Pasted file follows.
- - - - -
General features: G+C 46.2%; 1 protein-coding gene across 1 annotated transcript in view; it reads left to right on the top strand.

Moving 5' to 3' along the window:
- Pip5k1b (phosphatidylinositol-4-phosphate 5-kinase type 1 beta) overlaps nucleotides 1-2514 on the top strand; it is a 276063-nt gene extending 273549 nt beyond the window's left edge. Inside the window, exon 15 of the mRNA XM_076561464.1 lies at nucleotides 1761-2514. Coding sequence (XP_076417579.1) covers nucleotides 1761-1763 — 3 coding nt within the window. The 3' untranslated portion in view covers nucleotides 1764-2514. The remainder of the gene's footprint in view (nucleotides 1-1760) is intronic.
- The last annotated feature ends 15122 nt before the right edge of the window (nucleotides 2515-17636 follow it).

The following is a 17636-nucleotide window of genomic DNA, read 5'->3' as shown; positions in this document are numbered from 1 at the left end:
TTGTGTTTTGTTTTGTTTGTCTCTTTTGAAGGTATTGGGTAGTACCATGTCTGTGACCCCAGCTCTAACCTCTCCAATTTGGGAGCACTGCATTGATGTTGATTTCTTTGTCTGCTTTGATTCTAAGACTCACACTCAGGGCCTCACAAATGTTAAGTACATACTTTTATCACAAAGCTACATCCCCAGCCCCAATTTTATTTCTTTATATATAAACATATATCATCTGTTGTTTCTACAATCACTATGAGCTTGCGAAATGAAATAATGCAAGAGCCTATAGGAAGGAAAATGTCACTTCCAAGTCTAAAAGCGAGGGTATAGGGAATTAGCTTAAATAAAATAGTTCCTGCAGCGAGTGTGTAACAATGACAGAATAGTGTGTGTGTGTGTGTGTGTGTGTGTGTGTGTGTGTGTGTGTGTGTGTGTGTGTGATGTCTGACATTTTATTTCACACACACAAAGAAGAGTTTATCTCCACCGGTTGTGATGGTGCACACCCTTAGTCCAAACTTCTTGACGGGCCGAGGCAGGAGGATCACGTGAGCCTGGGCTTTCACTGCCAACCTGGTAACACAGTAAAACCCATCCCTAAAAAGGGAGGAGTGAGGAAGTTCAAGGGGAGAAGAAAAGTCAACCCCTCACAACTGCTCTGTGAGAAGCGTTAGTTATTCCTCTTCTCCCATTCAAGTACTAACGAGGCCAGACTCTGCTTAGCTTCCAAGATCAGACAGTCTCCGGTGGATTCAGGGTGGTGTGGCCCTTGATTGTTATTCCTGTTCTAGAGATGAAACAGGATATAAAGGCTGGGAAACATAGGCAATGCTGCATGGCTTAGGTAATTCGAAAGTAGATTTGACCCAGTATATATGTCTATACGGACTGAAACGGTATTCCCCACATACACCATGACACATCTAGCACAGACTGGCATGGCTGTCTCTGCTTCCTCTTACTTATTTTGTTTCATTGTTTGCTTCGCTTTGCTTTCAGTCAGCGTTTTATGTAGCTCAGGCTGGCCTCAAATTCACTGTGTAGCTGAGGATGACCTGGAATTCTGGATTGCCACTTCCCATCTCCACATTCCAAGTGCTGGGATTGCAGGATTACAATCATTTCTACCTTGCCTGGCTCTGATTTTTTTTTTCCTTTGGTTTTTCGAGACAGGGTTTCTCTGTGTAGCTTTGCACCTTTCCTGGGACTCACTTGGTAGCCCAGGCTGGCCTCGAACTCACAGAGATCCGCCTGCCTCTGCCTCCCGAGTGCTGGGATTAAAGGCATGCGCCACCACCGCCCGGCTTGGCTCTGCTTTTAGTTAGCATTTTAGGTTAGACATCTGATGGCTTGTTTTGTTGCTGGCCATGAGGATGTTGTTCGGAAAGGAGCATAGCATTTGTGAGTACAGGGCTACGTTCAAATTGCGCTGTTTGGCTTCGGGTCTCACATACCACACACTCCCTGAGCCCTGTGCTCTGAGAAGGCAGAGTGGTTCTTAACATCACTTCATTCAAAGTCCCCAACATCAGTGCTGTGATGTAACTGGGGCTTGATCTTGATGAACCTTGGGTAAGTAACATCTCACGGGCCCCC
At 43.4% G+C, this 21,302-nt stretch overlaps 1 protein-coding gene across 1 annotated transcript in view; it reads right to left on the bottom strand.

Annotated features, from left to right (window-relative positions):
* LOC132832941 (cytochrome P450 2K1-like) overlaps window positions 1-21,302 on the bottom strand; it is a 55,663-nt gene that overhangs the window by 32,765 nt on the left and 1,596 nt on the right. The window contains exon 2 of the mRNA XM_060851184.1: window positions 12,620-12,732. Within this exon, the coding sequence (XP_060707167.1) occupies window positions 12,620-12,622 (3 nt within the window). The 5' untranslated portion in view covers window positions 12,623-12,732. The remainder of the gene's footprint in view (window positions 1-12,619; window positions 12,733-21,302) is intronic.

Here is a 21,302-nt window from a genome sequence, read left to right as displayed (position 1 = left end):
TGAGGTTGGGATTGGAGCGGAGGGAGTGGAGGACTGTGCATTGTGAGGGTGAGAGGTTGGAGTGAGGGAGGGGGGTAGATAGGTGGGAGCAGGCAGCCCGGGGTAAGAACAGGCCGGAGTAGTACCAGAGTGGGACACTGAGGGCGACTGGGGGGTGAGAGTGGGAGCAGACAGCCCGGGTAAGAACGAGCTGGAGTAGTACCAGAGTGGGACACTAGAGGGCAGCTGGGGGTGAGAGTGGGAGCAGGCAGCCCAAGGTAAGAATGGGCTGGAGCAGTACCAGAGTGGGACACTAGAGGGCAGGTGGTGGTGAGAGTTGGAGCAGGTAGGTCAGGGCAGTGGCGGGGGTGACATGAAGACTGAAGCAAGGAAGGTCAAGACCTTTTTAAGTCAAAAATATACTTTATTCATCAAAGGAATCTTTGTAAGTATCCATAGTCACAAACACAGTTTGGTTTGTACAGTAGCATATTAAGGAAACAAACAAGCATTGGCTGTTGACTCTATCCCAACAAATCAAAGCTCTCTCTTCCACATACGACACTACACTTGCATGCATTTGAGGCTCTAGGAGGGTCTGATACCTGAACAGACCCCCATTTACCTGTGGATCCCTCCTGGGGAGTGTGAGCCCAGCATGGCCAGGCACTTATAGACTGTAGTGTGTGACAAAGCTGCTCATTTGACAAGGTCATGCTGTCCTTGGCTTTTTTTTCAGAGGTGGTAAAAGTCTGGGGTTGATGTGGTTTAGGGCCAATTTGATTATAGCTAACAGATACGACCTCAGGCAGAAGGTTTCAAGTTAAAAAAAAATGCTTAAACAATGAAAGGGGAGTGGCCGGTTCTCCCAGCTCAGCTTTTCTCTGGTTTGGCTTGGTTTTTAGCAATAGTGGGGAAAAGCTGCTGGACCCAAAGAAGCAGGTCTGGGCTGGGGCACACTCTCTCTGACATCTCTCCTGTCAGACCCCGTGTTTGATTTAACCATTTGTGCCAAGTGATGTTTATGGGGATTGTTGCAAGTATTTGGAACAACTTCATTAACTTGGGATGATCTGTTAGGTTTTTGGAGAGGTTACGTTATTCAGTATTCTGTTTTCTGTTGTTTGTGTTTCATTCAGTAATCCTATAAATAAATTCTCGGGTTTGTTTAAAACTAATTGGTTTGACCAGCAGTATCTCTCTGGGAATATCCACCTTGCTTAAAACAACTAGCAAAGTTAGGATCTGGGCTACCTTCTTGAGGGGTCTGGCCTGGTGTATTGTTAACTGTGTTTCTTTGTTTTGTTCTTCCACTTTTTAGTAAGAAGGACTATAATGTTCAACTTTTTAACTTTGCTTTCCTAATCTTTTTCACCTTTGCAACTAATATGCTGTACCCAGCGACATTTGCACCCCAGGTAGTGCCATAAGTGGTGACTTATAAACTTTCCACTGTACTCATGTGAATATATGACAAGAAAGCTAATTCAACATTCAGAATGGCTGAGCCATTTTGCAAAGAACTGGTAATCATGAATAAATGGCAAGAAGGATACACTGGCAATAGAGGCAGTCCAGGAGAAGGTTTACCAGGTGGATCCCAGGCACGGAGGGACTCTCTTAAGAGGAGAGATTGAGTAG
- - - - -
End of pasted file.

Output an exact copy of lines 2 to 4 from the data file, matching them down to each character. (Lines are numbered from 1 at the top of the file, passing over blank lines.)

Moving 5' to 3' along the window:
- Pip5k1b (phosphatidylinositol-4-phosphate 5-kinase type 1 beta) overlaps nucleotides 1-2514 on the top strand; it is a 276063-nt gene extending 273549 nt beyond the window's left edge. Inside the window, exon 15 of the mRNA XM_076561464.1 lies at nucleotides 1761-2514. Coding sequence (XP_076417579.1) covers nucleotides 1761-1763 — 3 coding nt within the window. The 3' untranslated portion in view covers nucleotides 1764-2514. The remainder of the gene's footprint in view (nucleotides 1-1760) is intronic.
- The last annotated feature ends 15122 nt before the right edge of the window (nucleotides 2515-17636 follow it).